Facebook has raised $500 million from Goldman Sachs and Russian investment firm Digital Sky Technologies, in a deal that values the world's No.1 Internet social networking company at $50 billion, according to a person familiar with the matter.
The firms also plan to raise at least $1 billion in additional funding for Facebook, the person said speaking on condition of anonymity.
The funding, which gives Facebook a richer valuation than established Internet giants such as Yahoo Inc and eBay Inc, underscores the high hopes investors have riding on the new breed of private Web companies.
And it comes as the Securities and Exchange Commission has begun to look into the trading of shares in private companies such as Facebook and Zynga according to media reports.
Facebook, whose online service counts more than a half a billion users worldwide, has shown little interest in floating shares to the public, even as investors clamor to get a piece of the company that many believe could become the next Google.
By raising money from private investors, Facebook can reap many of the benefits that traditionally require undertaking an initial public offering without facing the added scrutiny of the public markets, said Jeremy Liew, managing director at venture capital firm Lightspeed Venture Partners, which is not a Facebook investor.
I don't think it's a replacement for a public offering, I just think it's a mechanism for delaying it, said Liew.
Among the key benefits of raising money privately is the ability for early employees to cash out some of their stock holdings.
Last week, online-coupon site Groupon disclosed in a regulatory filing it was raising $500 million, with plans to use the bulk of the funds to repurchase shares from existing shareholders.
And Facebook arranged for DST to purchase at least $100 million of common shares from its employees in the summer of 2009, following a separate investment in which DST bought $200 million of Facebook preferred shares at a $10 billion valuation.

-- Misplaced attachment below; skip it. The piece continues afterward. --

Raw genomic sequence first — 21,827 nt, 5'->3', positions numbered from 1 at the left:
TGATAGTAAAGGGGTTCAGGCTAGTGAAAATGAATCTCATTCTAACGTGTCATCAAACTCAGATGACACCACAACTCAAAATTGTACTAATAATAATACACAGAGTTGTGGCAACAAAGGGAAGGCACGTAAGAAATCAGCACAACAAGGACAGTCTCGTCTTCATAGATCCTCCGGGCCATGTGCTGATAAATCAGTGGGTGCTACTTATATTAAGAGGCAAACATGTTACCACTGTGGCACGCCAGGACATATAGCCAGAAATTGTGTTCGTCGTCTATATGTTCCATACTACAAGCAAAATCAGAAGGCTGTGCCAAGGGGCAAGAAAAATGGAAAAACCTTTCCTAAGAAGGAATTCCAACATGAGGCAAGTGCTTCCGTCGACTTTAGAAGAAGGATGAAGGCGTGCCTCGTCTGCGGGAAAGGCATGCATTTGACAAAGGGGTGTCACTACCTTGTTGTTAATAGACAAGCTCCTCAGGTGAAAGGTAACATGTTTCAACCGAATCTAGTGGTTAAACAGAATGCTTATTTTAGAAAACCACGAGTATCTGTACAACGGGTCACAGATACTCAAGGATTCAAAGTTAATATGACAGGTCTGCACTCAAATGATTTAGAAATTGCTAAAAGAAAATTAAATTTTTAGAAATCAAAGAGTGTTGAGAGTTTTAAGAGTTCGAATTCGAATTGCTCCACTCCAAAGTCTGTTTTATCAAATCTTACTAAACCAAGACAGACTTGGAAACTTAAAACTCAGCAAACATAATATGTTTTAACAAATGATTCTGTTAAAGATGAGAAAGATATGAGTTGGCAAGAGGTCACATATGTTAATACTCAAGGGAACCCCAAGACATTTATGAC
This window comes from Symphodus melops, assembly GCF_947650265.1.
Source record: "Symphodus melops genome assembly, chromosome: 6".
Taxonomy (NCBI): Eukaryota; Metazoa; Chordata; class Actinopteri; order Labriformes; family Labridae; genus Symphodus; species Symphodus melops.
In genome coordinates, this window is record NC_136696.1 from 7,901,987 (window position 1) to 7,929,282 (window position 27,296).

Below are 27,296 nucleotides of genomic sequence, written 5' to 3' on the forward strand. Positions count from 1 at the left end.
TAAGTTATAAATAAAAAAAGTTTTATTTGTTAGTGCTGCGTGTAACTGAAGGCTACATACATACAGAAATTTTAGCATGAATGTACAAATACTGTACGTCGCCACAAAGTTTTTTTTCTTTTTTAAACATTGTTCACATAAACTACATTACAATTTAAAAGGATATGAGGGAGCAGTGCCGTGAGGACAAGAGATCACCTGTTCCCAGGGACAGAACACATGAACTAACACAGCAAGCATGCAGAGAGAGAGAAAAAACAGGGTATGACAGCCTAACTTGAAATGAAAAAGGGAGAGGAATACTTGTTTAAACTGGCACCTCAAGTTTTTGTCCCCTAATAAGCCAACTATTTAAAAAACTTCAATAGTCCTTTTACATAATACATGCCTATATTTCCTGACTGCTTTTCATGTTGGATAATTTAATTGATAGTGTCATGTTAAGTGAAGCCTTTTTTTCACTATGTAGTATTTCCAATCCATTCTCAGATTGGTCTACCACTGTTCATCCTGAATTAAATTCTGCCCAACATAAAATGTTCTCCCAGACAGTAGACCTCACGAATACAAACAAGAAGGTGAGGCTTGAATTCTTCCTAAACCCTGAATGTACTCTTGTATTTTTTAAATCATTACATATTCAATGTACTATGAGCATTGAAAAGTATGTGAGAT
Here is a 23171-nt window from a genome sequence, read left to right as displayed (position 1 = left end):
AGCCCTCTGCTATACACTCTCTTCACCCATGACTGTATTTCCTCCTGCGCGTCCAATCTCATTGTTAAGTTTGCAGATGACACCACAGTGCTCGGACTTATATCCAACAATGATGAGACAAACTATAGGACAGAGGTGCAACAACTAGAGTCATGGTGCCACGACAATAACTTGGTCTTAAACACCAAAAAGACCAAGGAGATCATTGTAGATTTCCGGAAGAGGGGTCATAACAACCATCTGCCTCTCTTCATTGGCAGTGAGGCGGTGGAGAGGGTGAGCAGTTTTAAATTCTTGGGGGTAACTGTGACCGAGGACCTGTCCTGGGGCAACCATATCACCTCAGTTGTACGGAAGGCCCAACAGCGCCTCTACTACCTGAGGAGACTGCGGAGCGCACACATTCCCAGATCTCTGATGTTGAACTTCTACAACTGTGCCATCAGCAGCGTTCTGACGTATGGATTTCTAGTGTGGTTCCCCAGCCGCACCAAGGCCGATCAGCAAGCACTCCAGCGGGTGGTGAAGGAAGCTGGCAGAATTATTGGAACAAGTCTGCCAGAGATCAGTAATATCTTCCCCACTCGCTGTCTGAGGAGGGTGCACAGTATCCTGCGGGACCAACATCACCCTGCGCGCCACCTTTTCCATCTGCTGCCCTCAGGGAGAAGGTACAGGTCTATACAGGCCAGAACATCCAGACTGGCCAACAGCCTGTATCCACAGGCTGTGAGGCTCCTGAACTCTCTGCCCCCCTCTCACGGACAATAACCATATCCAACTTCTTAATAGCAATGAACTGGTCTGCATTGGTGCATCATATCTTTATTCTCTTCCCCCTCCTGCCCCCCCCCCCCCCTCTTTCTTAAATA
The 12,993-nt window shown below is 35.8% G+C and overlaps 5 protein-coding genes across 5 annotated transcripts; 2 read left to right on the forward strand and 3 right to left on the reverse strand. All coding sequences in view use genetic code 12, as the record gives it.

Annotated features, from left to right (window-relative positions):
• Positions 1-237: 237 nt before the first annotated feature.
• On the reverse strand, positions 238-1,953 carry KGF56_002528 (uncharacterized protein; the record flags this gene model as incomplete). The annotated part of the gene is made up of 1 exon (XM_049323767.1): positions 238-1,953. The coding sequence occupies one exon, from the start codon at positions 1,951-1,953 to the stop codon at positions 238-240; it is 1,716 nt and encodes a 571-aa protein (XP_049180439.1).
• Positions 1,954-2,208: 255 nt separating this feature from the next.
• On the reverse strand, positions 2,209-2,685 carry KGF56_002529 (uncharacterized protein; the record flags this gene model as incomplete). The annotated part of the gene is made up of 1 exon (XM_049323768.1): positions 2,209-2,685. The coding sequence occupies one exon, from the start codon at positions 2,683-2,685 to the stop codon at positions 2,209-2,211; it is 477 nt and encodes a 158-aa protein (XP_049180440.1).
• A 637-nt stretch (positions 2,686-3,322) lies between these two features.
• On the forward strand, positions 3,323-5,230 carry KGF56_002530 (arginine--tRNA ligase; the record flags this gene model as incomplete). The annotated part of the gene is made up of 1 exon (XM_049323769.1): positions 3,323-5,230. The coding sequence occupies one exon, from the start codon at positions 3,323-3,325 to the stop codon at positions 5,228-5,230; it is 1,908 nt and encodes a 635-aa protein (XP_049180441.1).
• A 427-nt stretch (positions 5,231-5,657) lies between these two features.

Wedbush Securities analyst Lou Kerner said regulation like the Sarbanes-Oxley Act had made it very expensive and onerous to be a public company.
As a result a lot fewer companies are going public, he said.
However, as more private investors acquire stakes in Facebook, the company risks hitting the 500 shareholder threshold, at which point it would be required to start filing as a public company with the SEC.
Facebook board member Peter Thiel told Reuters in September that Facebook would not likely undertake an IPO until sometime after late 2012.
Facebook and Goldman Sachs declined to comment on the deal. Digital Sky Technologies could not be reached for comment.
In Facebook's latest investment round, which was first reported by the New York Times, Goldman Sachs will invest $450 million in the company, while DST will invest $50 million, according to the source.
Goldman is planning to create a special purpose vehicle to allow its high-net worth clients to invest in Facebook, the paper reported.
It has the right to sell a part of its stake, up to $75 million, to Digital Sky Technologies, the paper said.
Facebook is among the new crop of Internet social networking companies, including Groupon, Zynga and Twitter, that have become increasingly popular among Web surfers.
In 2010, Facebook overtook Google to become the most visited website in the United States, according to online analytics firm Experian Hitwise.
(Reporting by Alexei Oreskovic and Nadia Damouni; editing by Lincoln Feast, Richard Chang and Bernard Orr)